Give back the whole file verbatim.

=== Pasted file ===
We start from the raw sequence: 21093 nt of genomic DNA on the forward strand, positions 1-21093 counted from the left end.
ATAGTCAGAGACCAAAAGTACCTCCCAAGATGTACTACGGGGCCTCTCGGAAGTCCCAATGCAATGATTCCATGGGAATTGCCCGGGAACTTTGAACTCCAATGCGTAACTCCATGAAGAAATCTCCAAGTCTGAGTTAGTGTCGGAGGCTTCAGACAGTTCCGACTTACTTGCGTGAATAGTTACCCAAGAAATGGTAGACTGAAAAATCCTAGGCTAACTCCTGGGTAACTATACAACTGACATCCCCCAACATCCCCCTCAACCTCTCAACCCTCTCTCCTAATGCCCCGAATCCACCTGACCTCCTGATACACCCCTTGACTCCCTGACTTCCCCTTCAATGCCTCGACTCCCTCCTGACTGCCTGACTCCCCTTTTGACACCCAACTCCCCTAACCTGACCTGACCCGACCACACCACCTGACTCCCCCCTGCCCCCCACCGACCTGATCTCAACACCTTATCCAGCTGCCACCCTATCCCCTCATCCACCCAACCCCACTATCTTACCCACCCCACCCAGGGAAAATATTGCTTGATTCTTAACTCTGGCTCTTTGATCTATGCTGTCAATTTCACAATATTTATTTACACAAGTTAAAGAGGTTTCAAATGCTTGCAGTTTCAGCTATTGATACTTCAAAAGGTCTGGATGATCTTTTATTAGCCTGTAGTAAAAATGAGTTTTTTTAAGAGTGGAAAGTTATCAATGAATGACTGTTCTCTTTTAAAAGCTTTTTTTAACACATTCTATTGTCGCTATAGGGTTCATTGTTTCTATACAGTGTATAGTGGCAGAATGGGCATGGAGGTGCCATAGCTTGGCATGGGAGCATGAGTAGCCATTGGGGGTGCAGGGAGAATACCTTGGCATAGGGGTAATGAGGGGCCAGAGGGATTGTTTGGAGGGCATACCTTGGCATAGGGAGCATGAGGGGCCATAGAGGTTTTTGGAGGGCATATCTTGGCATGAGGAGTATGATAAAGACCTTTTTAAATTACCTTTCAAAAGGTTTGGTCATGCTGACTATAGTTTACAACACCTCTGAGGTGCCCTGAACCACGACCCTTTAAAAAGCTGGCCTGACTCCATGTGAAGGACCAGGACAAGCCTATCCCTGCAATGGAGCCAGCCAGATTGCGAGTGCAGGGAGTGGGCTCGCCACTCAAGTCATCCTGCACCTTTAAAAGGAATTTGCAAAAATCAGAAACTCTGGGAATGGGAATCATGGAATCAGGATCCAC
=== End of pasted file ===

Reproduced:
We start from the raw sequence: 21093 nt of genomic DNA on the forward strand, positions 1-21093 counted from the left end.
ATAGTCAGAGACCAAAAGTACCTCCCAAGATGTACTACGGGGCCTCTCGGAAGTCCCAATGCAATGATTCCATGGGAATTGCCCGGGAACTTTGAACTCCAATGCGTAACTCCATGAAGAAATCTCCAAGTCTGAGTTAGTGTCGGAGGCTTCAGACAGTTCCGACTTACTTGCGTGAATAGTTACCCAAGAAATGGTAGACTGAAAAATCCTAGGCTAACTCCTGGGTAACTATACAACTGACATCCCCCAACATCCCCCTCAACCTCTCAACCCTCTCTCCTAATGCCCCGAATCCACCTGACCTCCTGATACACCCCTTGACTCCCTGACTTCCCCTTCAATGCCTCGACTCCCTCCTGACTGCCTGACTCCCCTTTTGACACCCAACTCCCCTAACCTGACCTGACCCGACCACACCACCTGACTCCCCCCTGCCCCCCACCGACCTGATCTCAACACCTTATCCAGCTGCCACCCTATCCCCTCATCCACCCAACCCCACTATCTTACCCACCCCACCCAGGGAAAATATTGCTTGATTCTTAACTCTGGCTCTTTGATCTATGCTGTCAATTTCACAATATTTATTTACACAAGTTAAAGAGGTTTCAAATGCTTGCAGTTTCAGCTATTGATACTTCAAAAGGTCTGGATGATCTTTTATTAGCCTGTAGTAAAAATGAGTTTTTTTAAGAGTGGAAAGTTATCAATGAATGACTGTTCTCTTTTAAAAGCTTTTTTTAACACATTCTATTGTCGCTATAGGGTTCATTGTTTCTATACAGTGTATAGTGGCAGAATGGGCATGGAGGTGCCATAGCTTGGCATGGGAGCATGAGTAGCCATTGGGGGTGCAGGGAGAATACCTTGGCATAGGGGTAATGAGGGGCCAGAGGGATTGTTTGGAGGGCATACCTTGGCATAGGGAGCATGAGGGGCCATAGAGGTTTTTGGAGGGCATATCTTGGCATGAGGAGTATGATAAAGACCTTTTTAAATTACCTTTCAAAAGGTTTGGTCATGCTGACTATAGTTTACAACACCTCTGAGGTGCCCTGAACCACGACCCTTTAAAAAGCTGGCCTGACTCCATGTGAAGGACCAGGACAAGCCTATCCCTGCAATGGAGCCAGCCAGATTGCGAGTGCAGGGAGTGGGCTCGCCACTCAAGTCATCCTGCACCTTTAAAAGGAATTTGCAAAAATCAGAAACTCTGGGAATGGGAATCATGGAATCAGGATCCAC